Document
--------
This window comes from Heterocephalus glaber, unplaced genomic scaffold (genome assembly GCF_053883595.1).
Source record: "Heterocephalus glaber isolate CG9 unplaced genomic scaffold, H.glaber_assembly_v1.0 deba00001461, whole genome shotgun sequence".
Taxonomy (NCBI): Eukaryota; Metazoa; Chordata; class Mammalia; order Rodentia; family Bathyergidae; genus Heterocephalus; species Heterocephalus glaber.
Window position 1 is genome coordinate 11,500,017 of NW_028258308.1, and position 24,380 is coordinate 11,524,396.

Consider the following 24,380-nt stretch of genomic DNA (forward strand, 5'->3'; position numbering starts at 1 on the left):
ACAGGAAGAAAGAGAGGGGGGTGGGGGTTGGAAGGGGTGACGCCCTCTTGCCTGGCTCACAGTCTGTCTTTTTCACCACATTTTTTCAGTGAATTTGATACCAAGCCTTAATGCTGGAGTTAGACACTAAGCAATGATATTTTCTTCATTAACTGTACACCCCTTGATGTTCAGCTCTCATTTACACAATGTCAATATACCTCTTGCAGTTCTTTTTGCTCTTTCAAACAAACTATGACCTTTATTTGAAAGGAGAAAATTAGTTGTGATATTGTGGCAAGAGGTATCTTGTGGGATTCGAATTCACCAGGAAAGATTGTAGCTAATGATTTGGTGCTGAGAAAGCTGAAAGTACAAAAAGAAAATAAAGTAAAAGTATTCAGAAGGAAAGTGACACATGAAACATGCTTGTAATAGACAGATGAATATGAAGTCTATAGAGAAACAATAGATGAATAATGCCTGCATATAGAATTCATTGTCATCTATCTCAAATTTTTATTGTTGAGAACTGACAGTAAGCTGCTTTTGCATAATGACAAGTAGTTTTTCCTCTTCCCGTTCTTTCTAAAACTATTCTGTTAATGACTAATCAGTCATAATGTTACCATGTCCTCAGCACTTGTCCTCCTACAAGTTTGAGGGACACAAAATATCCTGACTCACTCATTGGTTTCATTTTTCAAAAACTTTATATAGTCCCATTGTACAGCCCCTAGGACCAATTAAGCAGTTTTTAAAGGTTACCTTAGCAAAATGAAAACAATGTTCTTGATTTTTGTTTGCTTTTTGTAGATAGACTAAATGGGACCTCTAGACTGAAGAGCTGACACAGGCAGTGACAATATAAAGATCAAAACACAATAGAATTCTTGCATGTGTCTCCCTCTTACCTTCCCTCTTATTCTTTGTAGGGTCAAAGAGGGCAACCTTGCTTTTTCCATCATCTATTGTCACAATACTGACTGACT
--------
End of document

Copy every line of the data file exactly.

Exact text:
This window comes from Heterocephalus glaber, unplaced genomic scaffold (genome assembly GCF_053883595.1).
Source record: "Heterocephalus glaber isolate CG9 unplaced genomic scaffold, H.glaber_assembly_v1.0 deba00001461, whole genome shotgun sequence".
Taxonomy (NCBI): Eukaryota; Metazoa; Chordata; class Mammalia; order Rodentia; family Bathyergidae; genus Heterocephalus; species Heterocephalus glaber.
Window position 1 is genome coordinate 11,500,017 of NW_028258308.1, and position 24,380 is coordinate 11,524,396.

Consider the following 24,380-nt stretch of genomic DNA (forward strand, 5'->3'; position numbering starts at 1 on the left):
ACAGGAAGAAAGAGAGGGGGGTGGGGGTTGGAAGGGGTGACGCCCTCTTGCCTGGCTCACAGTCTGTCTTTTTCACCACATTTTTTCAGTGAATTTGATACCAAGCCTTAATGCTGGAGTTAGACACTAAGCAATGATATTTTCTTCATTAACTGTACACCCCTTGATGTTCAGCTCTCATTTACACAATGTCAATATACCTCTTGCAGTTCTTTTTGCTCTTTCAAACAAACTATGACCTTTATTTGAAAGGAGAAAATTAGTTGTGATATTGTGGCAAGAGGTATCTTGTGGGATTCGAATTCACCAGGAAAGATTGTAGCTAATGATTTGGTGCTGAGAAAGCTGAAAGTACAAAAAGAAAATAAAGTAAAAGTATTCAGAAGGAAAGTGACACATGAAACATGCTTGTAATAGACAGATGAATATGAAGTCTATAGAGAAACAATAGATGAATAATGCCTGCATATAGAATTCATTGTCATCTATCTCAAATTTTTATTGTTGAGAACTGACAGTAAGCTGCTTTTGCATAATGACAAGTAGTTTTTCCTCTTCCCGTTCTTTCTAAAACTATTCTGTTAATGACTAATCAGTCATAATGTTACCATGTCCTCAGCACTTGTCCTCCTACAAGTTTGAGGGACACAAAATATCCTGACTCACTCATTGGTTTCATTTTTCAAAAACTTTATATAGTCCCATTGTACAGCCCCTAGGACCAATTAAGCAGTTTTTAAAGGTTACCTTAGCAAAATGAAAACAATGTTCTTGATTTTTGTTTGCTTTTTGTAGATAGACTAAATGGGACCTCTAGACTGAAGAGCTGACACAGGCAGTGACAATATAAAGATCAAAACACAATAGAATTCTTGCATGTGTCTCCCTCTTACCTTCCCTCTTATTCTTTGTAGGGTCAAAGAGGGCAACCTTGCTTTTTCCATCATCTATTGTCACAATACTGACTGACT